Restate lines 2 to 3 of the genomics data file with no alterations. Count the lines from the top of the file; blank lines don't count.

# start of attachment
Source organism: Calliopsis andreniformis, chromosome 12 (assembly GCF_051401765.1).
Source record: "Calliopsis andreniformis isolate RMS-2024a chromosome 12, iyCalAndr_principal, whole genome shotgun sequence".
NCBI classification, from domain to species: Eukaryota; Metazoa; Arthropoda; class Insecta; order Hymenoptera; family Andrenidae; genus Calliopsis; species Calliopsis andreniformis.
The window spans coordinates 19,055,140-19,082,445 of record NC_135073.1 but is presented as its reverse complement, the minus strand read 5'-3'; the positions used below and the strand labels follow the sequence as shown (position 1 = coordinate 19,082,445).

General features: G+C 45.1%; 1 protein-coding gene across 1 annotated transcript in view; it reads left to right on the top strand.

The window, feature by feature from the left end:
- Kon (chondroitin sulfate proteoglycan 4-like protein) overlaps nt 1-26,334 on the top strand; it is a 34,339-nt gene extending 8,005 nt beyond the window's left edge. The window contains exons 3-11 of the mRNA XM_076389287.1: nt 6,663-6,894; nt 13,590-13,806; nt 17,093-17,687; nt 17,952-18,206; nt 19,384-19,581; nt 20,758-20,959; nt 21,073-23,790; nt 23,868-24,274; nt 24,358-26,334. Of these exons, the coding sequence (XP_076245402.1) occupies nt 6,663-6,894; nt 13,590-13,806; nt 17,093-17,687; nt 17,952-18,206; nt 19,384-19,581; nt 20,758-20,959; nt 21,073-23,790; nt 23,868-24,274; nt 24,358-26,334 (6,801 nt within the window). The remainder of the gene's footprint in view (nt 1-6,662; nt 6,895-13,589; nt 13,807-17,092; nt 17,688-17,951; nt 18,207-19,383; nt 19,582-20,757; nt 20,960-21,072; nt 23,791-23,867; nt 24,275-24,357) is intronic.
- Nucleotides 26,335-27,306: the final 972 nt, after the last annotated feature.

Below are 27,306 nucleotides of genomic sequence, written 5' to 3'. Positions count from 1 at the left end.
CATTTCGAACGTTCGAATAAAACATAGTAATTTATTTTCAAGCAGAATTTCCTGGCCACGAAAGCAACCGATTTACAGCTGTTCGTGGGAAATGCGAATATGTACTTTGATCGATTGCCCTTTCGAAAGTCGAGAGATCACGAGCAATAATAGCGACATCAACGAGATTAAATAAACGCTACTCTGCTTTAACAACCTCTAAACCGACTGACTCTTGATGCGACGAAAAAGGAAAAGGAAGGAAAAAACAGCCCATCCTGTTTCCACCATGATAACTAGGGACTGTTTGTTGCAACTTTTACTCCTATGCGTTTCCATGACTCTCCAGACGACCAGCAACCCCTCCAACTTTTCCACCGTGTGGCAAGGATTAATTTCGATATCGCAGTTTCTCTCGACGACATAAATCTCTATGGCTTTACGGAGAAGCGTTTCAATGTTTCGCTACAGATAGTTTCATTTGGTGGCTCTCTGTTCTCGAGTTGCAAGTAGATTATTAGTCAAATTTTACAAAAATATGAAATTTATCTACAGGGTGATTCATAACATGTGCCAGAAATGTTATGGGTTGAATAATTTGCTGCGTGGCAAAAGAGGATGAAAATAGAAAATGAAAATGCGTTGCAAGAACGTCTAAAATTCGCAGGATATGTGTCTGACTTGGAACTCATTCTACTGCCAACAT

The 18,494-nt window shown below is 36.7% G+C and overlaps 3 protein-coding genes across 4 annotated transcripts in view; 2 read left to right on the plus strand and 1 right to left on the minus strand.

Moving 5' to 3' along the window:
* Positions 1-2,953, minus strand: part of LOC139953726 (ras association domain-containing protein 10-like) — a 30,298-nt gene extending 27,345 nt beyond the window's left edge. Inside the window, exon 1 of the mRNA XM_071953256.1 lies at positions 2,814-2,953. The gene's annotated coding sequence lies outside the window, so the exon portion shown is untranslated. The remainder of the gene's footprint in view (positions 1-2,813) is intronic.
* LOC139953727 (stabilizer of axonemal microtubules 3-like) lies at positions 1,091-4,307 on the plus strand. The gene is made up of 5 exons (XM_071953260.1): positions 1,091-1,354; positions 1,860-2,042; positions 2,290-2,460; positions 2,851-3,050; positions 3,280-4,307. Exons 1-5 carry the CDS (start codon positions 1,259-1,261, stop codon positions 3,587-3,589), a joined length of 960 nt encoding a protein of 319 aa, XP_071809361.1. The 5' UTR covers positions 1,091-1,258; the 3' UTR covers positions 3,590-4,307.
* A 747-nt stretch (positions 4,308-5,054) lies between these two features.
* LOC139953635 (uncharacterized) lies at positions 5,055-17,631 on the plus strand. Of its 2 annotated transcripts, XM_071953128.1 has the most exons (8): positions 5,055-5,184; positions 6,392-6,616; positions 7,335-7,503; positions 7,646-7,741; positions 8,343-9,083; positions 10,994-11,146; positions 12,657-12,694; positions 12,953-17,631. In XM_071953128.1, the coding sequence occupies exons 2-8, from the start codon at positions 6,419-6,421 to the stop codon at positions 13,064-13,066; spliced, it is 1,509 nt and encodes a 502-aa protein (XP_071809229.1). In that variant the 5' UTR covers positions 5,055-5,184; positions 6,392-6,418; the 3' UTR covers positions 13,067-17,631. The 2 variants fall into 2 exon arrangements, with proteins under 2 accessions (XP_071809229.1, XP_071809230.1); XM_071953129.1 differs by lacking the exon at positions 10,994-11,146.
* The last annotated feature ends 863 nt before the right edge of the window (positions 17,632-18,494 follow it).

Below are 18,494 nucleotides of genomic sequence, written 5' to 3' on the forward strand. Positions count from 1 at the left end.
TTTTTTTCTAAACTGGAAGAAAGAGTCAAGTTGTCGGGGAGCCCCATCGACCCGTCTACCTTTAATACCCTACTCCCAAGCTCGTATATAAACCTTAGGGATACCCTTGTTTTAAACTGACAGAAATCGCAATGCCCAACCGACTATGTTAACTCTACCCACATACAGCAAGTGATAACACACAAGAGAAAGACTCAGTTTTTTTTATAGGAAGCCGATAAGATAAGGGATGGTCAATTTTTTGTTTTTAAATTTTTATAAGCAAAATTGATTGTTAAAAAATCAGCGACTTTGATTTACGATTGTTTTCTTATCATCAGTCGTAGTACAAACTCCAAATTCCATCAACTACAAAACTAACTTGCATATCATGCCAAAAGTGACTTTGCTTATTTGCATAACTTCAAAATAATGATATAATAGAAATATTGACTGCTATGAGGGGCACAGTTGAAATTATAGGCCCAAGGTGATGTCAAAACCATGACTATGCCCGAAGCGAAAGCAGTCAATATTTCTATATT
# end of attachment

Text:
Source record: "Calliopsis andreniformis isolate RMS-2024a chromosome 12, iyCalAndr_principal, whole genome shotgun sequence".
NCBI classification, from domain to species: Eukaryota; Metazoa; Arthropoda; class Insecta; order Hymenoptera; family Andrenidae; genus Calliopsis; species Calliopsis andreniformis.